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Coming of age: Dombrowski to race stateside

  • By Matthew Beaudin
  • Published Aug. 15, 2013
Joe Dombrowski arrives at the USA Pro Challenge after a 10th-place finish in 2012. Photo: Graham Watson | www.grahamwatson.com

TELLURIDE, Colo. (VN) — Joe Dombrowski just bought his first car in Europe. He bought a Ford Fiesta. On his Sky salary.

That’s a good starting point, the fact that there isn’t much fancy about the humble kid from Virginia, who’s growing up this year in the peloton’s school of hard knocks, compared to the warm comforts of his old Bontrager squad.

He’s crashing and getting dropped. He’s learning what wheels to hold and which ones to let go. And he now drives a Ford Fiesta around Nice, France.

“Nothing too fancy,” he said in a recent conversation with VeloNews, before heading stateside for the USA Pro Challenge and a block of racing in Canada.

The adjustment to life in Europe, and the pro peloton, is one that’s taken some tinkering. Next year, he’ll do a few things differently.

“I guess I have a bit more perspective on it. Like, there are things that I would change. When I came to Nice, basically the only person who I knew was [teammate Ian] Boswell,” he said. “We talked about living together … we figured maybe we’re good friends, we want to keep it that way. Sometimes you’re around someone so much, and then things can go downhill. One of the things that I’ve found difficult is living by myself in a different country.

“I’ll probably try to find another one of the Americans and have a roommate here and get out a bit and meet people and just establish like a normal life here. Just so that — if you’re not here and you don’t feel like you live here and you don’t feel like it’s home, then it’s hard to be motivated to race well, especially when there’s a lot of compounding things.”

After all, last year he was a big (however thin) fish in a smaller pond. This year? Not so much.

“Last year I went from riding on a U-23 team, where I went to most races as a leader,” he said. “And you’re racing at a lower level, and you’re winning races and you’re getting good results. When everything’s going good, it’s easy. Not that it’s been a bad season for me, but it’s definitely another level up.”

Sky initially planned to race Dombrowski at the Giro d’Italia, but ultimately held him out, which the 22-year-old climber said was the right call. This season, he and Boswell have focused on pure volume of training and racing, something Sky trainers thought they were missing.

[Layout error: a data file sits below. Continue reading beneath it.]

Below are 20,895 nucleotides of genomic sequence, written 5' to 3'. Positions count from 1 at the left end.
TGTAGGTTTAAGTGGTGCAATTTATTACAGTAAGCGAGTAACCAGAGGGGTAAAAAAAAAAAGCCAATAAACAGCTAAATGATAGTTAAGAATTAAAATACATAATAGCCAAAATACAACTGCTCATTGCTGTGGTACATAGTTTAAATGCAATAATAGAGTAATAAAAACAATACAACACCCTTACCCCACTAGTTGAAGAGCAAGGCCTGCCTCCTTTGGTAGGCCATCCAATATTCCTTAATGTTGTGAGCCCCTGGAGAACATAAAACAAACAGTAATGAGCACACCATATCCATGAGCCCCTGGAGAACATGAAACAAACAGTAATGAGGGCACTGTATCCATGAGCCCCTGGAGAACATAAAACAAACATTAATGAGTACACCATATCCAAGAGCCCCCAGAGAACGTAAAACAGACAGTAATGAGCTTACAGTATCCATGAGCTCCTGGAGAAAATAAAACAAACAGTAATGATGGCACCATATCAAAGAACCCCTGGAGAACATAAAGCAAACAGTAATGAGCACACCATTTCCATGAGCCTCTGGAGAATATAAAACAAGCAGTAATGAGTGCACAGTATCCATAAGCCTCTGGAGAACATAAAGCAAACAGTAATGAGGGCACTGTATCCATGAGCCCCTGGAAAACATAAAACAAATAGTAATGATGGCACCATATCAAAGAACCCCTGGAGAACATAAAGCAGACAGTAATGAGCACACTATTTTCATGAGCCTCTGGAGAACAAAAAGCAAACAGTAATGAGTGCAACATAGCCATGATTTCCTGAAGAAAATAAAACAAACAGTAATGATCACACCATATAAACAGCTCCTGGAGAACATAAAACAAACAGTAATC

“One thing they thought both Ian and I were lacking was just purely volume to get used to WordTour-level stage racing,” Dombrowski said. “At first, that was definitely challenging, because it was a pretty big jump; I was racing more, doing a lot more race days. But between the races, training more than I ever had before … I feel like at this point in the year, I have a better grasp of it, and sort of handling it pretty well.

“One of the big goals from the team for me was just race days. Just getting in more time racing and being more comfortable in the pack and learning how to move through the pack efficiently and understanding different tactical situations in the races.”

He’s not yet sure what his focus will be in Colorado. He finished 10th overall at the USA Pro Challenge last year and won the best young rider’s jersey. His supercharged Sky team is bringing Richie Porte and Chris Froome, two of the best stage racers in the world.

“I did well last year. I think that the race suits me pretty well. Maybe better this year, actually, with the [uphill] Vail TT,” Dombrowski said. “But as to whether I’ll be able to ride for GC, we’ll just see. Richie and Froomey are going to be our leaders there, but I don’t know where they want to use me in that, tactically.”

In either capacity, he’ll line up with guys he watched on TV in July.

“Chris was pretty amazing the whole race. And Richie too. I think if Richie maybe hadn’t had the one bad day when Movistar really drilled it early on, I think he was definitely capable of being on the podium while supporting Chris,” he said. “Super ride from both of them. Pretty cool to see guys that when they’re in Monaco we’ll go out training together … it’s cool to see those guys you’re training with out there sticking it to everyone in the world’s biggest race.”

The Colorado race starts in Aspen next Monday, and the States will soon see what’s left over from July, and in the legs of the young Dombrowski.

FILED UNDER: News / Road / USA Pro Cycling Challenge TAGS: / /

Matthew Beaudin

Matthew Beaudin

Matthew Beaudin graduated from the University of Colorado at Boulder's journalism school in 2005 and immediately moved to Telluride, Colorado, to write and ski, though the order is fuzzy. Beaudin was the editor of the Telluride Daily Planet for five years. He now lives in Boulder, where he joined VeloNews in the spring of 2012. Music. Coffee. Bikes. That about sums it up.

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